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  #1  
Old 01-05-2013, 10:48 AM
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Pisces_Fish Pisces_Fish is offline
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North Carolina
2nd grade teacher
How do you address theft (from you) in your classroom?

Odds are most of us have experienced it before, and this is not the first time it's happened to me. It's the first time for this particular class, however.

Someone has taken 2 self-inking stamps (they say 'good job', 'thumbs up,' etc.) It's really bugging me because they were a bit sentimental to me. My old team gifted them to me when I changed districts.

I really want to address this particular theft in a big way. I want to address it Monday morning at my morning meeting. Is that wrong? Should I not make a big deal out of it? I mean, I'm hurt and I want them returned, but I don't want to say the wrong thing or whatnot.

I'm curious how others have handled a similar situation.
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  #2  
Old 01-05-2013, 10:56 AM
JustMe JustMe is offline
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You teach second now? I think you should address it by telling your students the stamps are special to you because they were a gift and that they can be returned to your desk. Tell them everyone makes mistakes, but it's important to take the chance if given the chance to fix it.
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  #3  
Old 01-05-2013, 11:38 AM
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teacherintexas teacherintexas is offline
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Third Grade Teacher
With second grade, I'd just mention it like JustMe suggested.

When I taught fourth grade in a very, very rough neighborhood with a class that had a reputation of thefts and assault on teachers and other adults, I told the class if things were stolen or if I was hurt, I would not be calling parents first. They were stunned for a moment until I told them I would call the police first. Other teachers in my grade level had money and phones stolen and one was hit in the face. They were incredulous for a bit but I told them I have a right to report crimes as a citizen of the community, and that I cared enough for them that I wanted them to grow up right. I didn't have any problems with theft or assault, even though teachers on my wing did. I preached staying on the right side of the law as much as I did finishing school at that school. There were only two or three kids in each class who did not have at least one parent incarcerated and every single one of them knew someone in prison.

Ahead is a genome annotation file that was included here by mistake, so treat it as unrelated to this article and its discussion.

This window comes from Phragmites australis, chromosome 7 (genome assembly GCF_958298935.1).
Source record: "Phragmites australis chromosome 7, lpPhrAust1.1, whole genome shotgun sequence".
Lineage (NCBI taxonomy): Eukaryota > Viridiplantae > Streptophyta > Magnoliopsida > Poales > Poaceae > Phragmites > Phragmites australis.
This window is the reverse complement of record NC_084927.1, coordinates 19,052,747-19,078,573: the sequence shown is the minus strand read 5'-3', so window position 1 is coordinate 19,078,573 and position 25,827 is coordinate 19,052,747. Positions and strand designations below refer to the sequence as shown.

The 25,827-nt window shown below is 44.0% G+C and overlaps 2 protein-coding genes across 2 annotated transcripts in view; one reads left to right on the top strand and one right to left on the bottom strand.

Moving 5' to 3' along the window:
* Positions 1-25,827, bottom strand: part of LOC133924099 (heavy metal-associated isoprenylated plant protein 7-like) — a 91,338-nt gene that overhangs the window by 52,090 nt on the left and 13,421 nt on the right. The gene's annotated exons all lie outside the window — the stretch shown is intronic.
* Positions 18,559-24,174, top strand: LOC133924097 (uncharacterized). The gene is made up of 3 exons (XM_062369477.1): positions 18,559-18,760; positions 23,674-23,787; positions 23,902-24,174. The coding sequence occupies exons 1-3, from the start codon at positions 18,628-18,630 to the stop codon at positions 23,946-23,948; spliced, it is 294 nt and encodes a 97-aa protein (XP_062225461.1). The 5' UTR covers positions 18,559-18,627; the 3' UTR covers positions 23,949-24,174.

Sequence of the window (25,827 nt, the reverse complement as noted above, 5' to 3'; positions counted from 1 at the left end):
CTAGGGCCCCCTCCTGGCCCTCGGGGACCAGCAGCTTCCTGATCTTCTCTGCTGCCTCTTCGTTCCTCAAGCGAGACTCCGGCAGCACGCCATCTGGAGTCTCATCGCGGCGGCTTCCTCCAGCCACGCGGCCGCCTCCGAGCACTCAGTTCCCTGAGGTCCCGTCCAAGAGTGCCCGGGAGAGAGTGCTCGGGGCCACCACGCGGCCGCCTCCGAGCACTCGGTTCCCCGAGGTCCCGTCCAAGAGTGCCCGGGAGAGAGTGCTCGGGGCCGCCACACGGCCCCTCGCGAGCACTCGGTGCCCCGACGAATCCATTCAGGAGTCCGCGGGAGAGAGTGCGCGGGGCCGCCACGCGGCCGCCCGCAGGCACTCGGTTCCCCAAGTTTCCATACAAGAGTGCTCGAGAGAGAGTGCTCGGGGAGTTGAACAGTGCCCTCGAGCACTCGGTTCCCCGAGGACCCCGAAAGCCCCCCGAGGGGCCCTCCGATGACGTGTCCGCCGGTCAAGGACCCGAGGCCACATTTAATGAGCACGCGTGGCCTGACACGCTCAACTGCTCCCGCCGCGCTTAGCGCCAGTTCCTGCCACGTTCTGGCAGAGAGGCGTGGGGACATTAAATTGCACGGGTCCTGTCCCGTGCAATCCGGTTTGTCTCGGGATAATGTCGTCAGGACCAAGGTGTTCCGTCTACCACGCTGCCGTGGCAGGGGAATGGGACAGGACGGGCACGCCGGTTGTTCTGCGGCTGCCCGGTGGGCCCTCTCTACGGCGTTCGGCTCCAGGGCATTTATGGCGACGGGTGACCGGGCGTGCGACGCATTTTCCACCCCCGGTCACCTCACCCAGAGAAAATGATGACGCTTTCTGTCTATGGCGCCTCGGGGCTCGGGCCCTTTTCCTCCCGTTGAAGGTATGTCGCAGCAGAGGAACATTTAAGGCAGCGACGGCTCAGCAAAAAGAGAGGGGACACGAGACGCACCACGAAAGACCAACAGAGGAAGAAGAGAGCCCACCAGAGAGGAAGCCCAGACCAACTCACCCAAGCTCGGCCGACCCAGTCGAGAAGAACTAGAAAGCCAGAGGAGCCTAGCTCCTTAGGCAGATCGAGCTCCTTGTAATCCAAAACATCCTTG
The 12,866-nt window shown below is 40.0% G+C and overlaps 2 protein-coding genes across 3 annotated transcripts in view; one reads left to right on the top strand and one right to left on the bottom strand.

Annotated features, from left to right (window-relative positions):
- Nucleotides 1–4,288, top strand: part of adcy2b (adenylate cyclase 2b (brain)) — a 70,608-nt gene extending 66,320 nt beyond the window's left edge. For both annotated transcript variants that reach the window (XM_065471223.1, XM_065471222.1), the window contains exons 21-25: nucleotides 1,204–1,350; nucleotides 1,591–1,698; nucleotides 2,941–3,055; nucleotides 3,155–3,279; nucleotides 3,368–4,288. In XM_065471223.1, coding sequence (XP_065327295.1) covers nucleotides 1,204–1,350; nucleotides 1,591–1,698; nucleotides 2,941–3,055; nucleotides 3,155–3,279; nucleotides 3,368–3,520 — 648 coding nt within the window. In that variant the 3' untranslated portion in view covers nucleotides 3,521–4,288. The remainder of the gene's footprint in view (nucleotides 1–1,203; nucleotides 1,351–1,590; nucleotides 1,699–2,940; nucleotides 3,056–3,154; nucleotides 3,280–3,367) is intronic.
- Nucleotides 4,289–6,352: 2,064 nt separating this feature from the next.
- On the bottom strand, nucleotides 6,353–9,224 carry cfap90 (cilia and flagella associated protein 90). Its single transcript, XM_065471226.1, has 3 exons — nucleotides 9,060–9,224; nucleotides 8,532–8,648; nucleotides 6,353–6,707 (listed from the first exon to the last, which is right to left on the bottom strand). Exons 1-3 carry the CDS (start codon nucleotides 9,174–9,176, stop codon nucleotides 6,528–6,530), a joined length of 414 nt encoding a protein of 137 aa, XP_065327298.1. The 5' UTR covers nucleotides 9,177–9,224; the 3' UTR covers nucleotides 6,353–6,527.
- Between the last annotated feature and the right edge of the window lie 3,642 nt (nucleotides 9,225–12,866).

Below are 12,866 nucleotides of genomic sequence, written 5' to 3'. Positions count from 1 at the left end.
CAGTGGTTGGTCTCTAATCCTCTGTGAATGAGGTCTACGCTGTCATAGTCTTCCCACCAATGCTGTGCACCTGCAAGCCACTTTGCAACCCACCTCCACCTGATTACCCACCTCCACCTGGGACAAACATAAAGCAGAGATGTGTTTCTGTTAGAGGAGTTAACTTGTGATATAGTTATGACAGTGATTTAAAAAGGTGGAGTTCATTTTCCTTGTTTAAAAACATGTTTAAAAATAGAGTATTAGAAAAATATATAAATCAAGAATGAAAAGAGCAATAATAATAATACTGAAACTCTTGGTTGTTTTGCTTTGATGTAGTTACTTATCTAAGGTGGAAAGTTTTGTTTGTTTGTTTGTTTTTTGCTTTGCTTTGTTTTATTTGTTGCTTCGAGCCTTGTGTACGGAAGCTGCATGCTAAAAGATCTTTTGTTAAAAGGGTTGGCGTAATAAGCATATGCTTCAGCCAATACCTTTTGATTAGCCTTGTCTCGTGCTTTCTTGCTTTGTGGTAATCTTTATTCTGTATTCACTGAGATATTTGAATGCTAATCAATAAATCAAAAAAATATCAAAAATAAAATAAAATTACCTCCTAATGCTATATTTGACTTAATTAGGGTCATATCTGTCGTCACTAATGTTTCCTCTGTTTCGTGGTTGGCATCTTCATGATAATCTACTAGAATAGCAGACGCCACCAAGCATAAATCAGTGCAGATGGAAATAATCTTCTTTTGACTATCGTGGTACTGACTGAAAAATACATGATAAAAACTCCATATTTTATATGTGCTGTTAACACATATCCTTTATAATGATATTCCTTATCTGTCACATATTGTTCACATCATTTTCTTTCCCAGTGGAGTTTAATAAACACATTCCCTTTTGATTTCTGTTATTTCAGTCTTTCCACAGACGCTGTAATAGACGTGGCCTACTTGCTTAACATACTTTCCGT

They told the gang violence/drug resistance officer that I said that and he stopped class, walked over to me, shook my hand, and thanked me in front of the children.

I hav never even mentioned theft or assaults where I am now since it is a different school culture.
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Old 01-05-2013, 12:09 PM
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MsG MsG is offline
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Alabama
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I'd address them in the same ways mentioned before...that they were a gift and that you are upset that they are missing. We always talk about how it makes them feel when something that is important to them goes missing. I usually (if it's a first offense of the year) talk about that sometimes we borrow things and forget to return them and that if someone did that, to please just return it. More times than not, that fixes it.

But then there's years where five finger discount is present every day. That's when the motion detector in the room becomes a video camera and I pretend to pull video. This year I've gone through backpacks. It's ridiculous.
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  #5  
Old 01-05-2013, 12:09 PM